Influencer marketing has made waves in the industry during the last few years in both positive and negative ways. While most brands experience significant success with influencer marketing campaigns, others refuse to use this tool altogether because of issues like legitimacy or trouble finding an influencer with the right audience.
Regardless, influencer marketing has driven incredible ROI for many brands. It’s an industry that reached $6.5 billion in 2019 and continued to grow. Since then, the global influencer marketing market size has more than doubled, reaching $13.8 billion in 2021. For these reasons, many marketers want to pursue this approach to raise awareness of their brand and increase engagement.
However, quantifying the value of influencer marketing can be a challenge, particularly with physical products. While online products and services can be tracked with urchin tracking module (UTM) codes, it’s more difficult to measure the value of exposure for a physical item. Additionally, even with likes, reach and exposure generated by a post, there’s no guarantee it will translate into a sale, especially if the influencer’s audience isn’t local.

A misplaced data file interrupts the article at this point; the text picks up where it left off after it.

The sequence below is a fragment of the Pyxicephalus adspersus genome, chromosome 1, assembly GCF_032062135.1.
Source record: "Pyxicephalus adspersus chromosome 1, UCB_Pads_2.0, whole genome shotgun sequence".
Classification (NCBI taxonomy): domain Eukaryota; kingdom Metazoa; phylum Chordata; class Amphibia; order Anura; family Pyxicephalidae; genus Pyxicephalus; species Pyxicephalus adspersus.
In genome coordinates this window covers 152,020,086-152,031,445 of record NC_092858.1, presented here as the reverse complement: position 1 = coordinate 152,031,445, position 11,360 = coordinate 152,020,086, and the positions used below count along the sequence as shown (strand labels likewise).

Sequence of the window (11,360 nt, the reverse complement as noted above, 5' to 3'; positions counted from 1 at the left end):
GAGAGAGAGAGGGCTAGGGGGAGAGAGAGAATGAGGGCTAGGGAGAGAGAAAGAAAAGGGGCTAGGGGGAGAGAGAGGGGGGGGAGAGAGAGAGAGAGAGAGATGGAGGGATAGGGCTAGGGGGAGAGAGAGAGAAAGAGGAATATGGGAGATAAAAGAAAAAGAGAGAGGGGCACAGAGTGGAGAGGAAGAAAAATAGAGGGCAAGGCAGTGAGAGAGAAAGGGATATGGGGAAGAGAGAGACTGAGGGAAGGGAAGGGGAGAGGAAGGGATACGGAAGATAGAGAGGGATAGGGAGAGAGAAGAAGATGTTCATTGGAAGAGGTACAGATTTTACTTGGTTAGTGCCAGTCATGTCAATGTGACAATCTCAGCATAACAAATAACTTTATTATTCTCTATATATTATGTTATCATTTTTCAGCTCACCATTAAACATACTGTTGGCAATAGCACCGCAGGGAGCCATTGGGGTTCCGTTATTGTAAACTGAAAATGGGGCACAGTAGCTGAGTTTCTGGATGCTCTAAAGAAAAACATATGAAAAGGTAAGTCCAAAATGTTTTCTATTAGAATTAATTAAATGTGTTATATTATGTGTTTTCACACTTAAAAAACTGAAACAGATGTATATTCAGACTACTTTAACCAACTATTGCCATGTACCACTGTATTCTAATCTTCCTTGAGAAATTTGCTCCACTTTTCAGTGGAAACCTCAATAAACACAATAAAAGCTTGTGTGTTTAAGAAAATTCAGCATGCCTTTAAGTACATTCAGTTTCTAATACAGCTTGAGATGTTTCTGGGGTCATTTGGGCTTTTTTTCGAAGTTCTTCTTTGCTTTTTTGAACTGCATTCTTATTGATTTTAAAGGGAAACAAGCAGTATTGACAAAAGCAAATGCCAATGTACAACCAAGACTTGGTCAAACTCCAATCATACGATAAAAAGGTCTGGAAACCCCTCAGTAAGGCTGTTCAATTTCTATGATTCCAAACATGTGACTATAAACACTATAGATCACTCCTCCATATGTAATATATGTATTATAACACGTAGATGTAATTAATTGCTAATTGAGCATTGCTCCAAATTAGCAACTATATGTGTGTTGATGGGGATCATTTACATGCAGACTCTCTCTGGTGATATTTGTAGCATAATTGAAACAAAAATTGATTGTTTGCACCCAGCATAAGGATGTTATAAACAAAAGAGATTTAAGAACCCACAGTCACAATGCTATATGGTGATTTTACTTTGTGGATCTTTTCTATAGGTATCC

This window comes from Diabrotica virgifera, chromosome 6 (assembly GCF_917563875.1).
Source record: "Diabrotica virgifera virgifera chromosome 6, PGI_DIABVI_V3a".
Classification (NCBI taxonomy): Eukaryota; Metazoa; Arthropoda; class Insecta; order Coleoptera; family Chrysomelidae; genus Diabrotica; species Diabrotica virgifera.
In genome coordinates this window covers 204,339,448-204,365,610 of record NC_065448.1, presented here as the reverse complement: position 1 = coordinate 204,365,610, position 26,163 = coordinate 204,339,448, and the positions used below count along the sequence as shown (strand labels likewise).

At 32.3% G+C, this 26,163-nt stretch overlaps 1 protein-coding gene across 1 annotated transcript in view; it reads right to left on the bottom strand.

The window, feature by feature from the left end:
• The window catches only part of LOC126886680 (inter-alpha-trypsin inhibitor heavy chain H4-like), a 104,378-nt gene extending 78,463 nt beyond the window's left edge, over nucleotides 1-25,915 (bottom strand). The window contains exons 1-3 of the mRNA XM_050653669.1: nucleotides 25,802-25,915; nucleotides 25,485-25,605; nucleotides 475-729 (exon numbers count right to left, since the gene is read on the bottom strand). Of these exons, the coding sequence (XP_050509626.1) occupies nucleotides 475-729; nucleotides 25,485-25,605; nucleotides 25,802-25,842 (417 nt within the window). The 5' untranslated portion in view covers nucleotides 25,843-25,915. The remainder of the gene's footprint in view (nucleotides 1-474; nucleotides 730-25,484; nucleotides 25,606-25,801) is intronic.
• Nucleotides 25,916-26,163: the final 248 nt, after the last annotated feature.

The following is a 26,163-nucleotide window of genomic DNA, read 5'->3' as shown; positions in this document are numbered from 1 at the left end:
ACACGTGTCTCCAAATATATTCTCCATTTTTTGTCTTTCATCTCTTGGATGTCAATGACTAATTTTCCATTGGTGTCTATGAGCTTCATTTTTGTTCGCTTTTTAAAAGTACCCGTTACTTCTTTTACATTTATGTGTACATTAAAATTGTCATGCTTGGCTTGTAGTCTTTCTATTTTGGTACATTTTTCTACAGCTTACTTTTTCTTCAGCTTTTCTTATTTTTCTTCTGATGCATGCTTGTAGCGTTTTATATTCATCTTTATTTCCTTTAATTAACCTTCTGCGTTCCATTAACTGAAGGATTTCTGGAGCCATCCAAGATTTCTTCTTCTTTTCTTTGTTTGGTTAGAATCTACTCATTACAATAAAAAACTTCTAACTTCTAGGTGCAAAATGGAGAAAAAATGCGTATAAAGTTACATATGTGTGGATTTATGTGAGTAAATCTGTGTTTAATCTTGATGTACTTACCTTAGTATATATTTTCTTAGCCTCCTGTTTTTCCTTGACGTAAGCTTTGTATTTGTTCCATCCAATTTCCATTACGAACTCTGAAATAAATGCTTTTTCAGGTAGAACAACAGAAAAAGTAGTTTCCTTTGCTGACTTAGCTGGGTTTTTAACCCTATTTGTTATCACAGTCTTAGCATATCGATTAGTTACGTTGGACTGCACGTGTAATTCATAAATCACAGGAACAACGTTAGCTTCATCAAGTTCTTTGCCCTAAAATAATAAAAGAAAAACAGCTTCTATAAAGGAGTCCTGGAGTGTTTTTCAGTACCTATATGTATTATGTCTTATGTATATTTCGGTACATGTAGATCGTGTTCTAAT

Influencer marketing is less about paid advertising and direct ads. Rather, it’s more about the relationship between your brand, ideal customer, and who they are already visiting online. It’s more important to build relationships in this scenario than maximize the number of transactions that can be made. That’s because customers are looking for a trusted voice from within their online community.
Influencer marketing is a channel of marketing that puts its focus on influential people, as opposed to the target market as a whole. This channel identifies influential people who can generate sales and calibrates marketing activities around these individuals. It’s a hybrid model of new and old marketing strategies that become part of a modern content-driven influencer marketing campaign.
As an influencer, you’re demonstrating to customers that you have authority, credibility and thought leadership within an industry. This method uses an amalgam of online marketing influencers, celebrities and word of mouth marketing in tandem with user-generated content to promote products and services to audiences. This is different from traditional advertising, which tends to push unwanted products in front of consumers.
While successful YouTubers are making millions off of their videos, businesses are making $6.50 for every $1 spent on influencer marketing. And at least 70% of millennial consumers say they are influenced by the recommendations of their peers in buying a product. The impact of social marketing can be seen in the following ways:
At 91%, increased exposure was the top benefit in a survey of 3,700 marketers who utilized social media marketing as part of their marketing strategy. Some cited that investing as little as six hours per week in social media resulted in increased exposure. This method allows companies to stay at the forefront of current customer minds and seek out new customers on their preferred platforms.